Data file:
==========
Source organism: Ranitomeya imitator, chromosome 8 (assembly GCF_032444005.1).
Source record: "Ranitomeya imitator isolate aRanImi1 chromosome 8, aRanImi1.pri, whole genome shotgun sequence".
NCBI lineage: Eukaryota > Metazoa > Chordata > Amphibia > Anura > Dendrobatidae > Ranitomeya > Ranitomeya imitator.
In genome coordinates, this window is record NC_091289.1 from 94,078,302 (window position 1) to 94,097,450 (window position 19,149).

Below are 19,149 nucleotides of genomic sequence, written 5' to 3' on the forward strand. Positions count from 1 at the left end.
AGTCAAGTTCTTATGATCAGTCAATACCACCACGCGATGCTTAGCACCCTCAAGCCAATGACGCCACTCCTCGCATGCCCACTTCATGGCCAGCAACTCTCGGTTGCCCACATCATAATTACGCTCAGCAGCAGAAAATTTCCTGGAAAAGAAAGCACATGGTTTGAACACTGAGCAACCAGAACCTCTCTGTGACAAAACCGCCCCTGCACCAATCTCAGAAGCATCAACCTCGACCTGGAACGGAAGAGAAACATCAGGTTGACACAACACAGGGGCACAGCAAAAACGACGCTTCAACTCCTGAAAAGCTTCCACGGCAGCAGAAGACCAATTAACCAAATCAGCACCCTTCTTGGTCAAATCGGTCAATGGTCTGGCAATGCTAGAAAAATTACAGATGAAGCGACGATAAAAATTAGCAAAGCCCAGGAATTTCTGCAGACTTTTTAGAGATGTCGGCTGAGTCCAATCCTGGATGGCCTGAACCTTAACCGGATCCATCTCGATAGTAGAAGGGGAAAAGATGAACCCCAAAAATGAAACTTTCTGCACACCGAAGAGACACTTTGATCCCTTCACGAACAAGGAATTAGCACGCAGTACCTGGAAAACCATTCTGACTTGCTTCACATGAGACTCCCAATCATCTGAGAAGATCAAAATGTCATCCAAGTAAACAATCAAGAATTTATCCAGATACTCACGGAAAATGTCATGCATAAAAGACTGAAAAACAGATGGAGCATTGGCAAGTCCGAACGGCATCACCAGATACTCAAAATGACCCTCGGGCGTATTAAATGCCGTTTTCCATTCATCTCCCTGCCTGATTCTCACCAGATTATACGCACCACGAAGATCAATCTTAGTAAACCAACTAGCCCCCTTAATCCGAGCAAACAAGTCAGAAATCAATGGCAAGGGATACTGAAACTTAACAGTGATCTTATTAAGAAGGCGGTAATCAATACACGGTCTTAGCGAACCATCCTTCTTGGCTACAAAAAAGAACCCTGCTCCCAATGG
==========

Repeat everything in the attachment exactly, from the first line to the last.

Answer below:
Source organism: Ranitomeya imitator, chromosome 8 (assembly GCF_032444005.1).
Source record: "Ranitomeya imitator isolate aRanImi1 chromosome 8, aRanImi1.pri, whole genome shotgun sequence".
NCBI lineage: Eukaryota > Metazoa > Chordata > Amphibia > Anura > Dendrobatidae > Ranitomeya > Ranitomeya imitator.
In genome coordinates, this window is record NC_091289.1 from 94,078,302 (window position 1) to 94,097,450 (window position 19,149).

Below are 19,149 nucleotides of genomic sequence, written 5' to 3' on the forward strand. Positions count from 1 at the left end.
AGTCAAGTTCTTATGATCAGTCAATACCACCACGCGATGCTTAGCACCCTCAAGCCAATGACGCCACTCCTCGCATGCCCACTTCATGGCCAGCAACTCTCGGTTGCCCACATCATAATTACGCTCAGCAGCAGAAAATTTCCTGGAAAAGAAAGCACATGGTTTGAACACTGAGCAACCAGAACCTCTCTGTGACAAAACCGCCCCTGCACCAATCTCAGAAGCATCAACCTCGACCTGGAACGGAAGAGAAACATCAGGTTGACACAACACAGGGGCACAGCAAAAACGACGCTTCAACTCCTGAAAAGCTTCCACGGCAGCAGAAGACCAATTAACCAAATCAGCACCCTTCTTGGTCAAATCGGTCAATGGTCTGGCAATGCTAGAAAAATTACAGATGAAGCGACGATAAAAATTAGCAAAGCCCAGGAATTTCTGCAGACTTTTTAGAGATGTCGGCTGAGTCCAATCCTGGATGGCCTGAACCTTAACCGGATCCATCTCGATAGTAGAAGGGGAAAAGATGAACCCCAAAAATGAAACTTTCTGCACACCGAAGAGACACTTTGATCCCTTCACGAACAAGGAATTAGCACGCAGTACCTGGAAAACCATTCTGACTTGCTTCACATGAGACTCCCAATCATCTGAGAAGATCAAAATGTCATCCAAGTAAACAATCAAGAATTTATCCAGATACTCACGGAAAATGTCATGCATAAAAGACTGAAAAACAGATGGAGCATTGGCAAGTCCGAACGGCATCACCAGATACTCAAAATGACCCTCGGGCGTATTAAATGCCGTTTTCCATTCATCTCCCTGCCTGATTCTCACCAGATTATACGCACCACGAAGATCAATCTTAGTAAACCAACTAGCCCCCTTAATCCGAGCAAACAAGTCAGAAATCAATGGCAAGGGATACTGAAACTTAACAGTGATCTTATTAAGAAGGCGGTAATCAATACACGGTCTTAGCGAACCATCCTTCTTGGCTACAAAAAAGAACCCTGCTCCCAATGG